The Football League Paper - - GOOD BAD & UGLY: GLEN LITTLE - By Jake Evans

HE’S BEEN a men­ace down the right wing, ter­ror­is­ing full-backs for 20 years and at the age of 38, he still loves his foot­ball enough to be turn­ing out for Grays Ath­letic in the Ryman Premier.

Glen Lit­tle’s sheer love and pas­sion for the game is in­spir­ing for many young kids look­ing to make a big step in foot­ball. His loy­alty to the clubs he has played for has been un­ques­tion­able.

Be­gin­ning his ca­reer at Crys­tal Palace at the age of nine, Lit­tle ex­celled through the ranks only to be knocked back at the fi­nal hur­dle.

But after a suc­cess­ful year at Ir­ish club Glen­toran, he went on to have eight years with Burn­ley be­fore mov­ing to Read­ing where he topped the as­sist charts in the 2005-06 sea­son – the same year cham­pi­ons Read­ing broke the Cham­pi­onship points record with 106.

Lit­tle will be re­mem­bered for his re­la­tion­ship with each of his clubs’ fans, who ap­pre­ci­ated his whole­hearted ap­proach and that he was a con­stant night­mare for de­fend­ers through­out the English game.


I grew up in Wim­ble­don, join­ing Crys­tal Palace at the age of nine. It was a shame I was not able to break through into the first team be­cause I was a lo­cal boy and Palace were my team.

I had been there for ten years, but un­for­tu­nately I didn’t make it and had to leave. I’d been to the Repub­lic of Ire­land on loan at Derry City for a month, and when I came back and was re­leased by Palace, Glen­toran – from North­ern Ire­land – of­fered me a deal, so I swapped Ir­ish leagues.

I had a great time there. We won the Ir­ish cup against Glanavon and I scored the win­ner, which got us in to Europe.


I was al­ways quite a loyal player but I’ve ended up hav­ing quite a few man­agers. The man­agers I played un­der for the most of my ca­reer were Stan Ter­nent and Steve Cop­pell, but with what hap­pened at Read­ing, get­ting to the Premier League and hav­ing the record-break­ing sea­son in the Cham­pi­onship, Cop­pell shaves it.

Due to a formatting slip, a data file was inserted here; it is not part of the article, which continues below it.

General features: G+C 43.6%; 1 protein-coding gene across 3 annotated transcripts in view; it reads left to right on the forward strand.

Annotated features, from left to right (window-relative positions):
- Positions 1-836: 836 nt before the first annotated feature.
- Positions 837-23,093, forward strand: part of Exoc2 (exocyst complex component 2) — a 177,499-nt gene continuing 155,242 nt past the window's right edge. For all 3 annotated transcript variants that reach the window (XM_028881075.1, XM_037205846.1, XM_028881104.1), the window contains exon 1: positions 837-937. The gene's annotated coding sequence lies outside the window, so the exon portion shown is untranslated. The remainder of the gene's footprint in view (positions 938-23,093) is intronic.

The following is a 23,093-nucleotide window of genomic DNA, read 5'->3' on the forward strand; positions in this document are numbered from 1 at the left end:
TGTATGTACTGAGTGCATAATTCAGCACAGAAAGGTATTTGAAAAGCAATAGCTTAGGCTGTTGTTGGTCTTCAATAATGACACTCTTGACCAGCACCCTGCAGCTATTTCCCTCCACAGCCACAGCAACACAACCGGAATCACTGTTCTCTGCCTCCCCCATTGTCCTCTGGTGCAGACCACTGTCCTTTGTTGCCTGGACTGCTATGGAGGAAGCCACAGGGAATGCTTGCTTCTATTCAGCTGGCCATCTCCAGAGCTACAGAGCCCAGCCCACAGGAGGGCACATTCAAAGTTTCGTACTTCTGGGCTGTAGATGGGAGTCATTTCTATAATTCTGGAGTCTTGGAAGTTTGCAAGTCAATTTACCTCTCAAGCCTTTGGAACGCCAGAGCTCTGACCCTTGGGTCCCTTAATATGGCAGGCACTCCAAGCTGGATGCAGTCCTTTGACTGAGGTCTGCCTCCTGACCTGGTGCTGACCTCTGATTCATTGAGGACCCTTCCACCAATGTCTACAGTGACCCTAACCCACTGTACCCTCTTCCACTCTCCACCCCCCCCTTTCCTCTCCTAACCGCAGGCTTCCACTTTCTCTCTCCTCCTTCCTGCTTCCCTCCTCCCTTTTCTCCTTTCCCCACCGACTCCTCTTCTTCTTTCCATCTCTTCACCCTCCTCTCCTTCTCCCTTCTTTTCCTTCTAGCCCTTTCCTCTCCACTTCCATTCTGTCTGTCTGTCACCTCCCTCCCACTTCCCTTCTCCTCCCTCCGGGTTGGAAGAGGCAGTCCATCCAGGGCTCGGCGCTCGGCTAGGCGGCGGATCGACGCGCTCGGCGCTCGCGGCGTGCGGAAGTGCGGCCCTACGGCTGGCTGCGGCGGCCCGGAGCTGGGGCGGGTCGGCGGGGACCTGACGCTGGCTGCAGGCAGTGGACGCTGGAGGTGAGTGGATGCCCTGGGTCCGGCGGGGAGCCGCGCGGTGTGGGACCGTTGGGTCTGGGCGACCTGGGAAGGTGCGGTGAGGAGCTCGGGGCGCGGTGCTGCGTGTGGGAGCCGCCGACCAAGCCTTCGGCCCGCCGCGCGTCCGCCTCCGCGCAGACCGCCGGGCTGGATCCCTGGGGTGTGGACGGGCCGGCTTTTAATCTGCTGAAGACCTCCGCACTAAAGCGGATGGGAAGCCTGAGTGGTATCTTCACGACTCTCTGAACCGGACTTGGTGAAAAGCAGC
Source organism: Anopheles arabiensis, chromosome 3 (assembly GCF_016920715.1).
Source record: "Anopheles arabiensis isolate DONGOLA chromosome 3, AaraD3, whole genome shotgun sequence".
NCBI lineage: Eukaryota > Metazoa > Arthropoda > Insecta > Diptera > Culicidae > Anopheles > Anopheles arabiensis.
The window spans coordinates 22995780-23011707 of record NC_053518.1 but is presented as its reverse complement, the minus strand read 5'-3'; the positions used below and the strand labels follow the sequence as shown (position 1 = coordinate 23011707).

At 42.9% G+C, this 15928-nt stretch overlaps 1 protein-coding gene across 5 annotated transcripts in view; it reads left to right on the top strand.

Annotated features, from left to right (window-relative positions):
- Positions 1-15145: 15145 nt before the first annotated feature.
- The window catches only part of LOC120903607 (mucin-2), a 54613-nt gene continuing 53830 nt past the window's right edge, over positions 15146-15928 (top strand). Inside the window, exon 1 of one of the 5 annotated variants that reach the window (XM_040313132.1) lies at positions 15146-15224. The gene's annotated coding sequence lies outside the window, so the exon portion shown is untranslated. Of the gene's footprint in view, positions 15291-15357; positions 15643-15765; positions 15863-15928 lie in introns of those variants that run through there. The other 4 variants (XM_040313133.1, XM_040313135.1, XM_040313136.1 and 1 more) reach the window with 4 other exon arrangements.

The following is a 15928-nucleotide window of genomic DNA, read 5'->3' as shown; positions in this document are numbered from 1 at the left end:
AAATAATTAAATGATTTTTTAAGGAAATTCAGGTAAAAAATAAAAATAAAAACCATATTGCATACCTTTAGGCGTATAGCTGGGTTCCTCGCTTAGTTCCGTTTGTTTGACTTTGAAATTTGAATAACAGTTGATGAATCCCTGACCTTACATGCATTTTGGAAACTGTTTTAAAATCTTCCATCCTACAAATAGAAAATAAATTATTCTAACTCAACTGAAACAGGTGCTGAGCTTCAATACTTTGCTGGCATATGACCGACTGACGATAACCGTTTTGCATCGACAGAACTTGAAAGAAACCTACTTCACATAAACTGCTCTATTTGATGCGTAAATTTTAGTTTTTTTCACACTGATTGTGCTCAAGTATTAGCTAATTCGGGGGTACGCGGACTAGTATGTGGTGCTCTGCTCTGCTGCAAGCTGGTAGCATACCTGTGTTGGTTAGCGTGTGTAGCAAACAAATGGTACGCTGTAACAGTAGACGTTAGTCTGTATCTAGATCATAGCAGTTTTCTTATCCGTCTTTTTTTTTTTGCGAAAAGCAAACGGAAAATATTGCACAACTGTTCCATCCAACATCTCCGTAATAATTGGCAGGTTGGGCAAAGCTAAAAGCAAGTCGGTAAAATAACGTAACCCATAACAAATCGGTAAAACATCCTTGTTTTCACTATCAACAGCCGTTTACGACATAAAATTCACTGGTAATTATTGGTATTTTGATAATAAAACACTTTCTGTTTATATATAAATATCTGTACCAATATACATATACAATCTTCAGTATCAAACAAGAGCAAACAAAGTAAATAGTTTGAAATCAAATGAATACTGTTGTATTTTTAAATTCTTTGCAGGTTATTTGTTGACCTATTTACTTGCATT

He was the man­ager at Crys­tal Palace when I was nine as well. I was a Manch­ester United fan, so be­cause Steve was a right winger and played for them he was my favourite player. I didn’t play un­der him at Palace but I did end up play­ing for him ten years later at Read­ing.


The best player I played with was at Portsmouth, Las­sana Diarra. At Pom­pey, we had a lot of good in­ter­na­tional play­ers, but mid­fielder Diarra played for clubs like Chelsea and Arse­nal then moved to Real Madrid for £20m, so I would have to say he was the best.


Be­ing a Manch­ester United fan it was great to fi­nally play at Old Traf­ford. I waited a long time be­cause I was mostly in the lower leagues.

I ac­tu­ally played against them in the Cup for Burn­ley at Turf Moor, but to fi­nally get to the Premier League with Read­ing and play against them at Old Traf­ford was great.The dream was to play for them but the next best thing is play­ing against them.


There is a say­ing in foot­ball that I am the fun­ni­est man in foot­ball. That’s what my team-mates used to say, so I would have to say my­self.


I re­mem­ber Gra­ham Stack at Read­ing got up to a lot of mis­chief but I al­ways re­mem­ber my very first game for Derry City.

We had a French full-back and I was only 19 at the time. Half­way through the game, the fella got tack­led, picked him­self up and punched their left winger, knock­ing him clean out on the pitch.

I don’t know whether it was funny, but I’ve never come across any­thing like that in my ca­reer.


In the Premier League you look at the likes of Stam­ford Bridge and Old Traf­ford, and they’re tough places to go be­cause of the qual­ity of the teams you’re play­ing against.

But from early in my Burn­ley days, when we were in the lower leagues, the old Ch­ester­field ground, Sal­ter­gate, was a hor­ri­ble place.